I was sleeping so soundly at 2AM, when the little dog decided she needed to go outside, I could hardly drag myself out of my slumber. Rosa Parks was fairly frantic by the time I made it to the door. I closed my eyes and leaned against the door, waiting for her to finish. Immediately, when she came back inside, I went back to bed. I wanted to go back to sleep. I wanted to be back in the center of the good dream – something about horses…and dancing…and spelling – that was still playing ’round the edges of my mind.
But, no. Though I could have slept, I’m sure, standing up, with my cheek pressed against the cold glass of the door, now I could not sleep. Always, in those times, there is plenty to think about. I run through the events of the past day, both in my life and – lately – in politics. I worry; I fret; I distract myself with my “to-do” list. That is overwhelming enough to make sleep impossible. Finally, I get out of bed.
I turn on the computer with good intentions of doing some necessary writing. I am drawn into “breaking news” and political headlines. I pull myself away from that with engagement in time-wasting word games. Soon, I am ready to try to sleep again, having foiled my good night’s rest and not accomplished one single productive thing.Then, wrapped in my fleecy robe with both dogs crowded on the couch with me, I slept late.
Immediately on waking, my mind is flooded with all the things I need to do today. And already it’s 10AM and why, why, WHY do I continue to sabotage my life like this, so that I always seem to be on the sheer face of a cliff, fighting my way upward through a blizzard…WHY is it never just easy?? I make coffee. Turn on the computer. Check my Email.
The first thing I see, right on the first line of my in-box, is “This Is How To Have A Happy Life: 4 Proven Secrets From Research.” I pour a cup of coffee. I sit down to read. It is not an invitation to a weeks-long on-line seminar to unlock the secrets of happiness. It is not an effort to sell a book. It turns out to be a not-too-long, well-researched article with good advice. And, as it happens, exactly what I needed this morning! Thank you, to whatever gods of internet content sent this to me!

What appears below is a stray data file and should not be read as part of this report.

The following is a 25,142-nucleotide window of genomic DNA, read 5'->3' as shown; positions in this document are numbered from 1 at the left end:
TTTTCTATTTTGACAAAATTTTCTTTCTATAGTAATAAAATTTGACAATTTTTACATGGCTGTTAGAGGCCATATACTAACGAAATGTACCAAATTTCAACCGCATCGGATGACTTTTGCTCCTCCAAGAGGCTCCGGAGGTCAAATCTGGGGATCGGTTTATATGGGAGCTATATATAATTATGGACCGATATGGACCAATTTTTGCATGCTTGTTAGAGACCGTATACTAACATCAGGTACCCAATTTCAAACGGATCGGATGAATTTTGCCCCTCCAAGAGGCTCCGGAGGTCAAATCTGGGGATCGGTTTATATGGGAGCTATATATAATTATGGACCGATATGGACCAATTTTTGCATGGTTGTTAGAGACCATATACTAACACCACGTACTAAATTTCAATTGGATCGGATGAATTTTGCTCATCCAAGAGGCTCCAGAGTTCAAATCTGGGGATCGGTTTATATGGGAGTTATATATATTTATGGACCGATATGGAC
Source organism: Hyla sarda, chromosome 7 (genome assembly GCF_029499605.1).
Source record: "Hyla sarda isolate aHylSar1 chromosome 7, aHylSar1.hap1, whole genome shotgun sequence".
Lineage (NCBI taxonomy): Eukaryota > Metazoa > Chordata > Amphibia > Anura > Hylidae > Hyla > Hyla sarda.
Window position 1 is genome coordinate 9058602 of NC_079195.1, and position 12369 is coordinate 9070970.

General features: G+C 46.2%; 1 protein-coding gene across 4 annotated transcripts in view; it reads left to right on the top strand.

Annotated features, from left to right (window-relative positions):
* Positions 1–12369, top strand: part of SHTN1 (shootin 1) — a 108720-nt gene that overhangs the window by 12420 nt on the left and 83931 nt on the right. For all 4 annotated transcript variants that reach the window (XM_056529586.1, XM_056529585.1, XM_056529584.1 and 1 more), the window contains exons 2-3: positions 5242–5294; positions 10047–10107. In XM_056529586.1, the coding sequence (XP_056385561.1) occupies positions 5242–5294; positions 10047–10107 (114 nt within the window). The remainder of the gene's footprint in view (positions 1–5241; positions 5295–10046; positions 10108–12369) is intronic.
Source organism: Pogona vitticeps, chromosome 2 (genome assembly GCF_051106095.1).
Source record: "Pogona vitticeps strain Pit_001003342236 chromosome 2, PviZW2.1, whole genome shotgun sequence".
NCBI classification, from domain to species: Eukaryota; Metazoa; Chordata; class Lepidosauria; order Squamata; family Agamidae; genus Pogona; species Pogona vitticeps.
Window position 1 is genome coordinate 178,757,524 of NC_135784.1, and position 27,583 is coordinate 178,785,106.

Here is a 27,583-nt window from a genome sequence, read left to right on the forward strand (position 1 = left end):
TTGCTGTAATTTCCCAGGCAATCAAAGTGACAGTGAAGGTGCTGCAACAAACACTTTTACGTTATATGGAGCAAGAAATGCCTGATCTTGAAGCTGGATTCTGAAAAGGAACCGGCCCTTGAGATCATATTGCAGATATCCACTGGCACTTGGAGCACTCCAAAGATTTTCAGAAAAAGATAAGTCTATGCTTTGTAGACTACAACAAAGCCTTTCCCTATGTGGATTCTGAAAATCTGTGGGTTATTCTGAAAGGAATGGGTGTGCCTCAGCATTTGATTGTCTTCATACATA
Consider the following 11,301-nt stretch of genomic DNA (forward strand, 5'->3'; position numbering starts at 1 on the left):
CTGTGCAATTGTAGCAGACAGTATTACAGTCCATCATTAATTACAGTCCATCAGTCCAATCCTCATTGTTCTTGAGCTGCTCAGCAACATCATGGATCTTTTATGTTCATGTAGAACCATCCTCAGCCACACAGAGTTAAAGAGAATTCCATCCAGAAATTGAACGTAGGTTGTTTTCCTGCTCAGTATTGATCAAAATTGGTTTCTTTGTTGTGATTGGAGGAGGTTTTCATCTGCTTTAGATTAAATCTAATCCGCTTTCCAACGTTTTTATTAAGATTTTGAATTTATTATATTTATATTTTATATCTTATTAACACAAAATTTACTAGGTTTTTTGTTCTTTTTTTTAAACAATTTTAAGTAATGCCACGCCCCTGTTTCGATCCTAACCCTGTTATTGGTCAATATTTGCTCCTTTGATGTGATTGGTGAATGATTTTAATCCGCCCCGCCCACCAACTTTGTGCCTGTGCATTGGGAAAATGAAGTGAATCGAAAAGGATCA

The article, written by Eric Barker and published on his “Barking Up the Wrong Tree” newsletter, draws heavily from the book Authentic Happiness by University of Pennsylvania professor Martin Seligman. He suggests that there are four choices of happy lives:
The Pleasant Life: a life that successfully pursues the positive emotions about the present, past and future. Schedule more fun.
The Good Life: actively doing stuff you’re good at and getting lost in it. Trying to improve your skills. Accomplishing goals. Go as far down that rabbit hole of “flow” as you can, Alice.
The Meaningful Life: using your signature strengths and virtues in service of something larger than you are.The Good Life + helps others.
The Full Life: experiencing positive emotions about the past and future, savoring positive feelings from the pleasures, deriving abundant gratification from your signature strengths, and using these strengths in the service of something larger to obtain meaning. Enjoy the pleasures of life, leverage your skills, seek flow, and use it to help people.
The Full Life might sound like a lot. It might sound hard because of formal terms like “signature strengths” and intimidating concepts like “meaning.” Don’t let any of that stuff scare you off. Just try this:
- Every single day, do something that makes you smile.
- Every single day, do something you’re good at.
- Every single day, make sure your efforts help someone else smile.
That’s all it takes to start living the happiest life there is.
And that’s just what I plan to do!